Are the Oscars open to convicted business leaders?
The US lifestyle guru who on Friday was sentenced to five months in jail and five months of house arrest over charges of conspiracy and obstruction faces some tough decisions. Could this be a possible way forward?
Memo to Martha Stewart:
"Friday's surge in the price of stock in your company was partly because the sentence was as low as it gets, but partly because your performance on the steps of the court moved the hearts - and the wallets - of your many fans. They still love you out there.
"I recommend the following actions: (1) enquire if the Oscars are open to convicted business leaders who make heartfelt pleas to buy their products from the court steps; (2) don't appeal against the sentence. Serve your time."
So might be the advice of a fictitious, savvy "public relations consultant".
There is a conventional view that sending Stewart to jail for lying to investigators would damage her reputation. It may not turn out like that, though.
Martha Stewart is canny and tough. You know that just by listening to her brazen sales pitch from the court itself:
Martha Stewart: Is she a martyr...
"Perhaps all of you out there can continue to show your support by subscribing to our magazines, by buying our products, by encouraging our advertisers to come back in full force to our magazines."
So any fictitious, astute PR consultant might counsel against an appeal to the court for more mercy.
The trick then would be to rebrand Martha the criminal as "Martha the Martyr". A master of spin might suggest a press conference at which Stewart re-professed her innocence and her sense of being wronged.
Her speech might run like this: "I continue to believe I am the victim of unfair treatment but the pain has gone on too long for my friends and family.
"It is time to draw a line under this sad episode for their sake and for the sakes of all those loyal friends who have supported me for so long.
...or just an ordinary criminal?
"I will not appeal against the sentence. I will serve my time."
Exit Stewart towards correctional institute, pursued by TV crews.
It is, of course, a fanciful account, but it may still be the wisest course for the Domestic Diva (Home-making Maven/Do-it-yourself Diva - choose according to tabloid of choice).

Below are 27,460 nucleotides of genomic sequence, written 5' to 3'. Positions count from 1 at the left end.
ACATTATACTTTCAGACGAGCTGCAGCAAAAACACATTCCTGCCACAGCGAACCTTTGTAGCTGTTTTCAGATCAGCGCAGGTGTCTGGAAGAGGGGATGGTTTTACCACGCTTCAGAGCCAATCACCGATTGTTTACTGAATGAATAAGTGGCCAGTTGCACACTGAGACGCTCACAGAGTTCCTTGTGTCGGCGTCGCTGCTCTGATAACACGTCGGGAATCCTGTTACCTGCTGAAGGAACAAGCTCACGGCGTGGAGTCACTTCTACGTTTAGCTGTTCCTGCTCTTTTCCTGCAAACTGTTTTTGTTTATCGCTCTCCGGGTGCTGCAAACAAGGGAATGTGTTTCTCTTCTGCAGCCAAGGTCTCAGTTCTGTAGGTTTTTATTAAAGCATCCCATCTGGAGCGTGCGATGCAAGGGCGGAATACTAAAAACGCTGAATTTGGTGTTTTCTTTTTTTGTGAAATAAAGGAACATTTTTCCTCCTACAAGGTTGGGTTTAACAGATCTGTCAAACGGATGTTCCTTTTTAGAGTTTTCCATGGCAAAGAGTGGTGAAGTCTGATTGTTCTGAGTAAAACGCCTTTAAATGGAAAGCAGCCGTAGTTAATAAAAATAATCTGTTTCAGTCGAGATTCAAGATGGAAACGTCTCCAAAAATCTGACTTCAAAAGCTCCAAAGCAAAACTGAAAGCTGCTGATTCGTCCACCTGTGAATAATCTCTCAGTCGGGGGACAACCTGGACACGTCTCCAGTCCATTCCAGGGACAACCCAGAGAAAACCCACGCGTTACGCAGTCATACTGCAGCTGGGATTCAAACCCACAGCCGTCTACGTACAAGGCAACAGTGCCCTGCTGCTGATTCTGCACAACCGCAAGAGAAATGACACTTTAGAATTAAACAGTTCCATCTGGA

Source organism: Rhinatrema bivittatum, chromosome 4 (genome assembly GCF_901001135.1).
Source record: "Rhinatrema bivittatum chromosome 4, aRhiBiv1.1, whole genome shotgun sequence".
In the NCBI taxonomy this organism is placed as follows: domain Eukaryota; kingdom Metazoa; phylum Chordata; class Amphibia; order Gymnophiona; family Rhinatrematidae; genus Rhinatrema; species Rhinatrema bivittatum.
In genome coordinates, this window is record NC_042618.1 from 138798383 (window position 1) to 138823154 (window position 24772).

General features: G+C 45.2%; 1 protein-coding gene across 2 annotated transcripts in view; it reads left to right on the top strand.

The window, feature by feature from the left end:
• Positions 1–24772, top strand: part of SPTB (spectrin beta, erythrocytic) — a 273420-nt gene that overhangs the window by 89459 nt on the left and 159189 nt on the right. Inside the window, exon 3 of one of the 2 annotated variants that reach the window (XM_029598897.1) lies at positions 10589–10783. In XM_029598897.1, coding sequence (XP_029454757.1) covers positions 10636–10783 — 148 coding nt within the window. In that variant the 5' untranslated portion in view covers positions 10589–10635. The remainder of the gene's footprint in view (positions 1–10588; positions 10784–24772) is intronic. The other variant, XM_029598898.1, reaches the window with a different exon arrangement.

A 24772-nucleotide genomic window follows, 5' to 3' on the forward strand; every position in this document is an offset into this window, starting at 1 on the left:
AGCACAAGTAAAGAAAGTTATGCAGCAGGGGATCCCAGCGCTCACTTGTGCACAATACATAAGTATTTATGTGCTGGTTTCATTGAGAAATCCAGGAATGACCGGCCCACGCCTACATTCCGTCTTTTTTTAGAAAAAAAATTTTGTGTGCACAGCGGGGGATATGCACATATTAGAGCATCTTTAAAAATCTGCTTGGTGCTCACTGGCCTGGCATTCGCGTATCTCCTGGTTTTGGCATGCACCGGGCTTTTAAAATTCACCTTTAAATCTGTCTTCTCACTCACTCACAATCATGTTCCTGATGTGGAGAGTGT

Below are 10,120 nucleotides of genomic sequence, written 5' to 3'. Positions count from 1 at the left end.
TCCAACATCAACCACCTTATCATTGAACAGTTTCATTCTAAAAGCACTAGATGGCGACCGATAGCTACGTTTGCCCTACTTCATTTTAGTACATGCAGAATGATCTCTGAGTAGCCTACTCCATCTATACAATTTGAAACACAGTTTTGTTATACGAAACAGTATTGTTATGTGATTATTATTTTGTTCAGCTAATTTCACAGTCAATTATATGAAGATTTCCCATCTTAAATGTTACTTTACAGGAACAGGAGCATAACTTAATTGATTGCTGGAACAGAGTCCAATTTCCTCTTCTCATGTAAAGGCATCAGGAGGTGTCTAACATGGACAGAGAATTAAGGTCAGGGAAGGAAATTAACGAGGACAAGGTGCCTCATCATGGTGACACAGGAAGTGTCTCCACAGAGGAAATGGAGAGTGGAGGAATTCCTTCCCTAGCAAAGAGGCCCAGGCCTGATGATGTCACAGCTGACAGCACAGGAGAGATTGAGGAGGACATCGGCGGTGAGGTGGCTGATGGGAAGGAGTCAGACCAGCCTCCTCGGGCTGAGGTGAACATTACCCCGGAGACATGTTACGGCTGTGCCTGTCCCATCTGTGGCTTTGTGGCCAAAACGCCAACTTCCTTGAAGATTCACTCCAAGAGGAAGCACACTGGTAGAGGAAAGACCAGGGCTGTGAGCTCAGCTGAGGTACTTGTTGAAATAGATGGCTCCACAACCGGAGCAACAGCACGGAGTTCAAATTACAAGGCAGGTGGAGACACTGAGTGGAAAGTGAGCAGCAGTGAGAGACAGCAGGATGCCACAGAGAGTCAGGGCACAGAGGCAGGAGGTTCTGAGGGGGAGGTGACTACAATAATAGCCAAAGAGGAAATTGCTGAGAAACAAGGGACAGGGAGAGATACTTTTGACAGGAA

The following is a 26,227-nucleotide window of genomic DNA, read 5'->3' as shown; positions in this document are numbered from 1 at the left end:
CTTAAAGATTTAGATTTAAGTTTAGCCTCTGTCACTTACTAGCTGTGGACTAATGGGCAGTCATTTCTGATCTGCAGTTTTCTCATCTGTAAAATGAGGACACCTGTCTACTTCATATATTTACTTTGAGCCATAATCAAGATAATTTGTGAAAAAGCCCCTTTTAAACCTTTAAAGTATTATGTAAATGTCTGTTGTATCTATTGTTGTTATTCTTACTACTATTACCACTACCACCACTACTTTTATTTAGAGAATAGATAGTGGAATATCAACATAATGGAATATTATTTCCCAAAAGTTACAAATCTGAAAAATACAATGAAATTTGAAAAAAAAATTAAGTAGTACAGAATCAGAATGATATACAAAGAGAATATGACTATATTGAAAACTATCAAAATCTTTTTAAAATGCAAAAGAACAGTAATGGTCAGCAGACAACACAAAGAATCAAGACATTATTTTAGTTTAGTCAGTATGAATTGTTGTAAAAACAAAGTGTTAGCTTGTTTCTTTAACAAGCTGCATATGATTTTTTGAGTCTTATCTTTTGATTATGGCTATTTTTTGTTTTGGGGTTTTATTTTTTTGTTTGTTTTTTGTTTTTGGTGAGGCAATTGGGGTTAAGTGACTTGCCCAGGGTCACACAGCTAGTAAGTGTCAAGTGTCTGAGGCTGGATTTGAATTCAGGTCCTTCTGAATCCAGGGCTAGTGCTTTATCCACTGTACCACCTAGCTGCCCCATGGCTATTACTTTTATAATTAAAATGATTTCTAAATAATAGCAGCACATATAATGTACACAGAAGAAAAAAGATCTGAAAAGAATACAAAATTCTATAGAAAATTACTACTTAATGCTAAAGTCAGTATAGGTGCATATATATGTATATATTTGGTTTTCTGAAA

Firstly, it would remove the uncertainty hanging over the way her company will now be run - and the prospect of the end of that uncertain was partly behind the 37% jump in the share price which started even before the lightness of the sentence was known.
Could Martha Stewart pull off a shrewd publicity coup?
Secondly, it would be a brilliant publicity coup, softening the views of many who believe Martha Stewart should be hammered for lying to the authorities about her share-dealings.
But it is the removal of uncertainty that would be the main boon. Her legal status is now in doubt. In prison, she would be barred from taking any part in running the company which she still owns though she is no longer either its chief executive or chairman.
Outside prison, with an appeal grinding through the courts, her real role would not be clear, particularly to investors.
A swift eating of porridge would also mean a swift return to celebrity.
Stewart's television show has already been suspended and it is hard to see that being reversed with litigation continuing.
Will Martha Stewart emerge as a greater celebrity after prison?
But she might emerge as a greater celebrity after prison. Public sympathy would be immense.
Advertising in her magazines has dropped by half and that might reverse more quickly the sooner the legal matter is resolved.
The difficulty is that these matters are not always about wisdom. Ego may also come into play.